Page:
Throngs of students rioted in the streets in the wee hours. Their numbers and rage increased while cries of delirium punctuated with the tipping of a news van. Police officers used tear gas to control the crowd. What enraged the student population past its boiling point? Their football coach had been fired that night.
Joe Paterno, former head coach of the Penn State Nittany Lions for more than 46 years, was dismissed amid disturbing allegations against the school’s football program. Longtime defensive coordinator Jerry Sandusky, since retired, had recently been charged with 40 counts of child abuse.
The grand jury’s statement released six days prior to Paterno’s termination hit like the nails on a coffin for his career and the reputation of the program he loved. Pedophilia. Rape. Cover-ups. Negligence. Arrogance. These things have no excuse, yet hundreds of angry students seem to declare the opposite.
The man achieved things with football that simply had not been done before, but those achievements are simply rendered unimportant to the conversation when Sandusky’s victims’ pain is taken into account.
How could Paterno, simply by coaching a football team, have gained such reverence in students’ minds to acquit him of his failure to stop the monstrosities happening directly under his leadership? It was only through the unusual position he had taken in the school’s dynamics as living legend and unofficial mascot.
Being in a position of leadership in for 46 years led to his deification.
Sports figures like Michael Jordan, Muhammad Ali and Babe Ruth can easily rise to attain a larger-than-life standing in the eyes of their followers. For the most part, their idolization leads to little. It is only when it is combined with an actual position of leadership, a position where decisions need to be made and situations need to be dealt with, that this kind of idolatry can lead to serious trouble.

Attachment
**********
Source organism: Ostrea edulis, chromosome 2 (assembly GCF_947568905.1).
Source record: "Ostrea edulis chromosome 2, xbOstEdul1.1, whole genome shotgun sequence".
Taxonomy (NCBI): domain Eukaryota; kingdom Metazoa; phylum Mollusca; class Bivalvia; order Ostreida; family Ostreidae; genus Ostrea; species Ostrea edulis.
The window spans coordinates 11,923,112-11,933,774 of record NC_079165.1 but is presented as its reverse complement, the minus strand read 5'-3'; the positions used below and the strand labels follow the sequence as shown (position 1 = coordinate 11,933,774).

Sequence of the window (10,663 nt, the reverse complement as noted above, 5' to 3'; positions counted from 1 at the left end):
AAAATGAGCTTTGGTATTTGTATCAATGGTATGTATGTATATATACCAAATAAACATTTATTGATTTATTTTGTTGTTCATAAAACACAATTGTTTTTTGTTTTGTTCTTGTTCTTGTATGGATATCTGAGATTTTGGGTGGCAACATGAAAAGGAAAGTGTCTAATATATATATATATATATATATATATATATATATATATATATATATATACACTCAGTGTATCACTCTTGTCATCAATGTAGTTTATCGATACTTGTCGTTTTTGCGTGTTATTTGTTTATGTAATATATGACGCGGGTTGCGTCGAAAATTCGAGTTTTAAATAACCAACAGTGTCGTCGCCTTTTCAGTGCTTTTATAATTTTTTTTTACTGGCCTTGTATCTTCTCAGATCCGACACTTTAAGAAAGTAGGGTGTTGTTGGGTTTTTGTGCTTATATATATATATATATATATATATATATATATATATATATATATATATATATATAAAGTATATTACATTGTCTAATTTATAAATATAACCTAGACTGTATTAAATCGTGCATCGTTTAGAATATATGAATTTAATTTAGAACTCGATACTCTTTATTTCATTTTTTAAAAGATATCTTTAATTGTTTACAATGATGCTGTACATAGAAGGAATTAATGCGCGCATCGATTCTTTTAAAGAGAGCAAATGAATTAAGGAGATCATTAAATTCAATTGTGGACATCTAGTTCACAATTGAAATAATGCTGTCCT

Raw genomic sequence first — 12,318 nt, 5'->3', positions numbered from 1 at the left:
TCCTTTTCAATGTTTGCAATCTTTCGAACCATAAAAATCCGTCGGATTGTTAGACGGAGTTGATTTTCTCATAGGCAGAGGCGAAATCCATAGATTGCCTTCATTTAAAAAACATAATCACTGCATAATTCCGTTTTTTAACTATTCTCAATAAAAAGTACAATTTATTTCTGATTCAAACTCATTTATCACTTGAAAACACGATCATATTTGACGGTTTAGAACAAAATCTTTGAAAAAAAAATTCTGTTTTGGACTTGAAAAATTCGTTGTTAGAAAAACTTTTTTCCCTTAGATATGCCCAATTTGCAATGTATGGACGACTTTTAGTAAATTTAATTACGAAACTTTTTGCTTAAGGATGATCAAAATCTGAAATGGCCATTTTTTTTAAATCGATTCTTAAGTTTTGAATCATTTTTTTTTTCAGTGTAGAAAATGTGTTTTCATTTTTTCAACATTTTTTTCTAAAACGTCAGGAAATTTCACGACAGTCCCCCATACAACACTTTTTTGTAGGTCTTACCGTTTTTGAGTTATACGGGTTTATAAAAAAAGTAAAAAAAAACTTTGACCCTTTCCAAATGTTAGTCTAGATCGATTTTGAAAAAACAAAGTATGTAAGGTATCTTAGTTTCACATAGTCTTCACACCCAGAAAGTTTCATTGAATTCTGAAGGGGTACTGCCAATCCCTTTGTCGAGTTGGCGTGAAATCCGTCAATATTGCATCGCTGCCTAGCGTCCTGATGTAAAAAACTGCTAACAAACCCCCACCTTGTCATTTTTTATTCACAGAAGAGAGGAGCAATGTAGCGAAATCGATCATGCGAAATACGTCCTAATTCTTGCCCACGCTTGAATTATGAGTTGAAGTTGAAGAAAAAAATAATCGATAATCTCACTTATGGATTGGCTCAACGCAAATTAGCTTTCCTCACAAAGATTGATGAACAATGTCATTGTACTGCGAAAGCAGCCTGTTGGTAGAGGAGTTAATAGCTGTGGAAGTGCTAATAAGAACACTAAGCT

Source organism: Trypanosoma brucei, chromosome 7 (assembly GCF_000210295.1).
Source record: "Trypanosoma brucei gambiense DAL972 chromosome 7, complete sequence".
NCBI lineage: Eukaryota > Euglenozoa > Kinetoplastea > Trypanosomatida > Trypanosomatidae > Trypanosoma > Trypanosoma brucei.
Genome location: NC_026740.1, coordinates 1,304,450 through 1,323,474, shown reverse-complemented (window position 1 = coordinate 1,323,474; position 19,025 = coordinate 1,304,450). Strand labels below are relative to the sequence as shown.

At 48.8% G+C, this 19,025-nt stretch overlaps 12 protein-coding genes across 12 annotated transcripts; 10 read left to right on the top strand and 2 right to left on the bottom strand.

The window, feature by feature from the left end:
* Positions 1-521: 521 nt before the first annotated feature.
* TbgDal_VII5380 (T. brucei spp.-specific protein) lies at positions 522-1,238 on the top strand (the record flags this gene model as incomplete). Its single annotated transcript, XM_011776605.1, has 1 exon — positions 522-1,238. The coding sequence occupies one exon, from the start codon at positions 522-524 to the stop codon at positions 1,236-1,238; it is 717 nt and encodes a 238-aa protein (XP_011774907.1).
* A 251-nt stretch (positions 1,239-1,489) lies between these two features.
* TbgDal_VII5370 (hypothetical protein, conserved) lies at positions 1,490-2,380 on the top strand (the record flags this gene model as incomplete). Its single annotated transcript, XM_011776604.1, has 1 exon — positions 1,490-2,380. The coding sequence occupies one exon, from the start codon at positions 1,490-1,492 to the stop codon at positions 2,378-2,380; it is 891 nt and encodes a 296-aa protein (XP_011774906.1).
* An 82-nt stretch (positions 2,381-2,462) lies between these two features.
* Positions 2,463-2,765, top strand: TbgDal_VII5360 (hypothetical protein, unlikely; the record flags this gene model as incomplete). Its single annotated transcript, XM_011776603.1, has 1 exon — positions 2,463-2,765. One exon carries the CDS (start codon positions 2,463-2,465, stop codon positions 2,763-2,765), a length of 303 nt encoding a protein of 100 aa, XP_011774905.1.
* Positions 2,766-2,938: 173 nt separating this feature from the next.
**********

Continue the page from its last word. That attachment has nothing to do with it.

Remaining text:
Few jobs combine these factors like a successful college coach does. In the spectacle of the high-profile entertainment that is college sports, the fact is that college coaches are there to lead young men and women who are trying to figure out the course their lives will take and despite any success coaches might achieve in leading their teams, these men and women are university employees like professors you see every day.
In a perfectly fair world, coaches would not be treated differently than any of their university-employed counterparts.
With the amount of money college athletics generates, as well as the high-profile nature of the job, fair treatment would be impossible. Allowing someone like Paterno to balloon to the point where his loss is considered an adequate reason to take to the streets and create the level of mayhem witnessed at Penn State, however, is much more avoidable.
It is a matter of keeping things in perspective. College sports have significance, but the gap between their actual and perceived importance can be skewed when someone is elevated in the way Paterno is.
The rioters were misguided; they were only responding in accordance to the mythical stature Paterno attained.
Daniel Grzywacz is a sophomore majoring in cinematic arts-critical studies. His column “Thoughts From the Quad” runs Wednesdays.